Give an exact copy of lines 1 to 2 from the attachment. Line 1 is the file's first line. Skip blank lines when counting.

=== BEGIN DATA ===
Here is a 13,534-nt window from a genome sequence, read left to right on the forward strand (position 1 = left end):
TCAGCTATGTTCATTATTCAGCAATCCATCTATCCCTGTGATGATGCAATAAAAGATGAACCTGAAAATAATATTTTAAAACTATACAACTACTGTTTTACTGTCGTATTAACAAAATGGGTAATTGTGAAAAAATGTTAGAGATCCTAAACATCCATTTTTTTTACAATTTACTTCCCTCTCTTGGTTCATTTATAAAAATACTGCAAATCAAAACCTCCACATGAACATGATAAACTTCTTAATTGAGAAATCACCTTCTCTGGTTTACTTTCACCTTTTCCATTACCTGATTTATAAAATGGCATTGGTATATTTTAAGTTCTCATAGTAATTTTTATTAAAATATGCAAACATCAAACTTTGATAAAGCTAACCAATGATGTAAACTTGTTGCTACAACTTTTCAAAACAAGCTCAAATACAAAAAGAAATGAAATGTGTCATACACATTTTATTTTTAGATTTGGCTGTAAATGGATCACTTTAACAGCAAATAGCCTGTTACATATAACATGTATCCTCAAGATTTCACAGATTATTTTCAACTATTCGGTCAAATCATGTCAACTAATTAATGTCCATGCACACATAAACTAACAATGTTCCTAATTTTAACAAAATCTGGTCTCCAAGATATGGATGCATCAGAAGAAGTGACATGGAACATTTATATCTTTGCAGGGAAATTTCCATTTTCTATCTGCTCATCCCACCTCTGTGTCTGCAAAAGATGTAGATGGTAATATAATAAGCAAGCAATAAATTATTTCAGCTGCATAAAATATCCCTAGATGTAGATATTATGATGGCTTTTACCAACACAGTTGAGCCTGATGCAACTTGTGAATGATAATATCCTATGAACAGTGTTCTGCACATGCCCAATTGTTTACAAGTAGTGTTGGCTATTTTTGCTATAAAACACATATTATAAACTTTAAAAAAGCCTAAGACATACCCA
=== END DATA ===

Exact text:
Here is a 13,534-nt window from a genome sequence, read left to right on the forward strand (position 1 = left end):
TCAGCTATGTTCATTATTCAGCAATCCATCTATCCCTGTGATGATGCAATAAAAGATGAACCTGAAAATAATATTTTAAAACTATACAACTACTGTTTTACTGTCGTATTAACAAAATGGGTAATTGTGAAAAAATGTTAGAGATCCTAAACATCCATTTTTTTTACAATTTACTTCCCTCTCTTGGTTCATTTATAAAAATACTGCAAATCAAAACCTCCACATGAACATGATAAACTTCTTAATTGAGAAATCACCTTCTCTGGTTTACTTTCACCTTTTCCATTACCTGATTTATAAAATGGCATTGGTATATTTTAAGTTCTCATAGTAATTTTTATTAAAATATGCAAACATCAAACTTTGATAAAGCTAACCAATGATGTAAACTTGTTGCTACAACTTTTCAAAACAAGCTCAAATACAAAAAGAAATGAAATGTGTCATACACATTTTATTTTTAGATTTGGCTGTAAATGGATCACTTTAACAGCAAATAGCCTGTTACATATAACATGTATCCTCAAGATTTCACAGATTATTTTCAACTATTCGGTCAAATCATGTCAACTAATTAATGTCCATGCACACATAAACTAACAATGTTCCTAATTTTAACAAAATCTGGTCTCCAAGATATGGATGCATCAGAAGAAGTGACATGGAACATTTATATCTTTGCAGGGAAATTTCCATTTTCTATCTGCTCATCCCACCTCTGTGTCTGCAAAAGATGTAGATGGTAATATAATAAGCAAGCAATAAATTATTTCAGCTGCATAAAATATCCCTAGATGTAGATATTATGATGGCTTTTACCAACACAGTTGAGCCTGATGCAACTTGTGAATGATAATATCCTATGAACAGTGTTCTGCACATGCCCAATTGTTTACAAGTAGTGTTGGCTATTTTTGCTATAAAACACATATTATAAACTTTAAAAAAGCCTAAGACATACCCA